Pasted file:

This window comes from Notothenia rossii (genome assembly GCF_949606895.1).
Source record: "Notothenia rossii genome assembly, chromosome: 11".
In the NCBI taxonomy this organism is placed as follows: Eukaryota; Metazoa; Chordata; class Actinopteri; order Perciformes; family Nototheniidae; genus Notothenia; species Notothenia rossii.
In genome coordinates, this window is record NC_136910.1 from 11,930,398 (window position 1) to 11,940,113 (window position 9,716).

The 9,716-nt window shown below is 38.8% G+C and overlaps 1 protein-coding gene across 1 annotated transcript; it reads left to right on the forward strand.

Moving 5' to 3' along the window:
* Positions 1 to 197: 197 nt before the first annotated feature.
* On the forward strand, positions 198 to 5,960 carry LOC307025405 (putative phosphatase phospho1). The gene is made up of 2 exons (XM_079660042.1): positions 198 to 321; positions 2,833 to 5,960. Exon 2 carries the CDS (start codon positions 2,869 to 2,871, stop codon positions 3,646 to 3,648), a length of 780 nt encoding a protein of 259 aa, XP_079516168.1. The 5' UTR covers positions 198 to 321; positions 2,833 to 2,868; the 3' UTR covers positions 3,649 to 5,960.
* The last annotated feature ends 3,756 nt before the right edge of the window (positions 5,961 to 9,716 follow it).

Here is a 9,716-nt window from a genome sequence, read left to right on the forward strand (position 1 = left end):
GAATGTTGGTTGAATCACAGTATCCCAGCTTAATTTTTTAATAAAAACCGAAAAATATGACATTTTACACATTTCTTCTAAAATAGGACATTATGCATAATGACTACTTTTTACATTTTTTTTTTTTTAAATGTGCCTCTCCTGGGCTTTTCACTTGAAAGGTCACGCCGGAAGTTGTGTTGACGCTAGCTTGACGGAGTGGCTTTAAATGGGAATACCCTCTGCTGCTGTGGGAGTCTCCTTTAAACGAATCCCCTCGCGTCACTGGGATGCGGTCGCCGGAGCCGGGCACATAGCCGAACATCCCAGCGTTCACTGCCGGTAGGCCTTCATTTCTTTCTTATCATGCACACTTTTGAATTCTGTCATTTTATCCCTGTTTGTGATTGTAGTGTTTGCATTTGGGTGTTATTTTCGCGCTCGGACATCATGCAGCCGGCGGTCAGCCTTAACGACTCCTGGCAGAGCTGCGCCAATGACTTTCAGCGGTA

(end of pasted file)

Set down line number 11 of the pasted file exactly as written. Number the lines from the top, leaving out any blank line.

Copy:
GAATGTTGGTTGAATCACAGTATCCCAGCTTAATTTTTTAATAAAAACCGAAAAATATGACATTTTACACATTTCTTCTAAAATAGGACATTATGCATAATGACTACTTTTTACATTTTTTTTTTTTTAAATGTGCCTCTCCTGGGCTTTTCACTTGAAAGGTCACGCCGGAAGTTGTGTTGACGCTAGCTTGACGGAGTGGCTTTAAATGGGAATACCCTCTGCTGCTGTGGGAGTCTCCTTTAAACGAATCCCCTCGCGTCACTGGGATGCGGTCGCCGGAGCCGGGCACATAGCCGAACATCCCAGCGTTCACTGCCGGTAGGCCTTCATTTCTTTCTTATCATGCACACTTTTGAATTCTGTCATTTTATCCCTGTTTGTGATTGTAGTGTTTGCATTTGGGTGTTATTTTCGCGCTCGGACATCATGCAGCCGGCGGTCAGCCTTAACGACTCCTGGCAGAGCTGCGCCAATGACTTTCAGCGGTA